Importing ants in a backpack

The magnificent trip to Africa was ruthlessly coming to an end. The worst part was yet to come – four flights in a row, two all-nighters, two heavy backpacks, hassling in the checkpoints and last but not least – the temperature decreasing with every flight.
We were freezing to death already in Dubai where the temperature was 20 degrees Celsius, not to mention the overwhelming sleepiness which got me on the carpet of the airport.

We seeked redemption in endless drinks on Emirates. Dizzy from Bailey’s and cold from the toes, we found ourselves in London in the morning. The sterility was shocking. Tidy people and actual streets.
On a train from Gatwick to the city centre, I opened my backpack and… Good-bye, sterility! Hello again, Africa!
The bag was filled with little ants, walking all over my things. Import-ants. Living goods straight from the wild heart of Africa. Now available in the fashion and finance capital of Europe.
Oh well, I closed my bag again lightly startled, for what one cannot witness, does not exist.

A dreadlock in my hair, a drum under my arm, Berit in her slip-ons, tanned under the sun of Africa, we entered a fancy lingerie shop office on Oxford street, to meet a friend. From one extremity to the other, no kidding. If only those office girls would have known what kind of men I had scrabbling in my bag… I could already imagine chicks in stilettos jumping on chairs, hands with fake nails up high.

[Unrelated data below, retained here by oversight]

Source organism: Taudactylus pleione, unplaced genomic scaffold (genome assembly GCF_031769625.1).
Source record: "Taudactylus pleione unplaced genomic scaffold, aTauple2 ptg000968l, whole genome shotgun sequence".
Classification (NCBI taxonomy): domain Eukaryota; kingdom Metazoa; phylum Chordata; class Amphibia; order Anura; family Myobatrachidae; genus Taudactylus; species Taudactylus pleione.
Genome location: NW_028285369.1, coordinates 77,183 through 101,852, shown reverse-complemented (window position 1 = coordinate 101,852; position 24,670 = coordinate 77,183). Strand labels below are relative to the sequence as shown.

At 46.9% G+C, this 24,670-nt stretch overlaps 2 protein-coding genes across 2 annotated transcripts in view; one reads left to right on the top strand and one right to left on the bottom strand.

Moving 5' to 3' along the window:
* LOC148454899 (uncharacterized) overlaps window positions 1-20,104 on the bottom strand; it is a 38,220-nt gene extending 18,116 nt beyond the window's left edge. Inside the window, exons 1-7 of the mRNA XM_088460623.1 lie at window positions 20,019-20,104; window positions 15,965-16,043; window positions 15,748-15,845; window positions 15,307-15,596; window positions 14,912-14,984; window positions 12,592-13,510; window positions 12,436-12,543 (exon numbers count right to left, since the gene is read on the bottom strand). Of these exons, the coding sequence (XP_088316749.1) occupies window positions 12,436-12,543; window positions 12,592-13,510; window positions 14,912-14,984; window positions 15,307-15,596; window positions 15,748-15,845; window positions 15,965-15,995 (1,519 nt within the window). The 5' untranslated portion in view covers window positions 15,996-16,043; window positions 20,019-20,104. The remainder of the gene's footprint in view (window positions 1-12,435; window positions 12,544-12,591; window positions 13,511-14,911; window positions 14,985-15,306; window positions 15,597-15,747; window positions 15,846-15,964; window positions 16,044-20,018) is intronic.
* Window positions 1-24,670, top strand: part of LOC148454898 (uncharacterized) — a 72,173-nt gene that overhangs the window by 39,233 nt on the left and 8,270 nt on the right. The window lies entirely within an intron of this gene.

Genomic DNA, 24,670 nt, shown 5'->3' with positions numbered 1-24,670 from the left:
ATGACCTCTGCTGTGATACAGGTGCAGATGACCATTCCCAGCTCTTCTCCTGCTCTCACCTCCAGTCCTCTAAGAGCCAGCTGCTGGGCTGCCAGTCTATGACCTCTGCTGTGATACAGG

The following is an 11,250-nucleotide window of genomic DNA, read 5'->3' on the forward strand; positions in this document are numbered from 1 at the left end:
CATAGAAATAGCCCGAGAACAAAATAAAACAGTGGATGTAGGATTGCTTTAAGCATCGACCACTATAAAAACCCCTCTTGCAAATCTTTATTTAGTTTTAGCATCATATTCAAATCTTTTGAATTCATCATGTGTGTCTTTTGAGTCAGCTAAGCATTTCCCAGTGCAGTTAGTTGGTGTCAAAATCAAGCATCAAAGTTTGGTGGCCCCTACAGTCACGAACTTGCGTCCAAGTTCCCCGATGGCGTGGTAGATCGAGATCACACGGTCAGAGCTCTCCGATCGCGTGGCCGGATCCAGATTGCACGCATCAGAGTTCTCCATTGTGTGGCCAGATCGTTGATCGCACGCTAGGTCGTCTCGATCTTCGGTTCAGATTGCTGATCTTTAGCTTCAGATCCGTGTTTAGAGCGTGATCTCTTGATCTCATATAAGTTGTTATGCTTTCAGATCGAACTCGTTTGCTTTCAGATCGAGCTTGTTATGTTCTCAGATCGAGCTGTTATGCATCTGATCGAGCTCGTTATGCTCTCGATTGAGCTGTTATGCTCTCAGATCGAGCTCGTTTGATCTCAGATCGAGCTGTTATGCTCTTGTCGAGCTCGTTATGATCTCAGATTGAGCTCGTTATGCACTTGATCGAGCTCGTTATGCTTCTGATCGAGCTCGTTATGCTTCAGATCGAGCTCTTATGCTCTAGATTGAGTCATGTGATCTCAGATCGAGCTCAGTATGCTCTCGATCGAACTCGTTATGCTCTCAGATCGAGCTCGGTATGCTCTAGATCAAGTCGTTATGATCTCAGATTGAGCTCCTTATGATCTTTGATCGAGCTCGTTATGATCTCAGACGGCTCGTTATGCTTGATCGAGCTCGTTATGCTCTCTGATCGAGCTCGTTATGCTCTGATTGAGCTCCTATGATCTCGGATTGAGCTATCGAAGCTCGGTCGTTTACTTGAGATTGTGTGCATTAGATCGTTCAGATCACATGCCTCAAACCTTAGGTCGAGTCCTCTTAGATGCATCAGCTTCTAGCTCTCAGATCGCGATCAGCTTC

Before getting on our next flight, I made an ultimatum for the ants – a life on the grass in front of Standsted airport or death on a flight to freezing Estonia. The guys made a smart choice and picked the first one.

The first week in Estonia was devastating to our brain working on hakuna matata mode and body used to the 35-degree heat.
I remember sitting in a lecture on financial management and couldn’t get it – they are talking about divident policy and capital structure when there are lions outside and a herd of cows must be taken home from the savanna by evening. I remember a question arising with every minute that why people choose to live in this poor cold weather.

Until now, I can see pictures of the sunset in Zanzibar when I close my eyes, a wild geyser, the ancient rainforests, a stunning waterfall, the romantic savanna, lizards, cockroaches, elephants, giraffes.
This seems like an amazing dream, yet so real, so full of life in its absolute glory.

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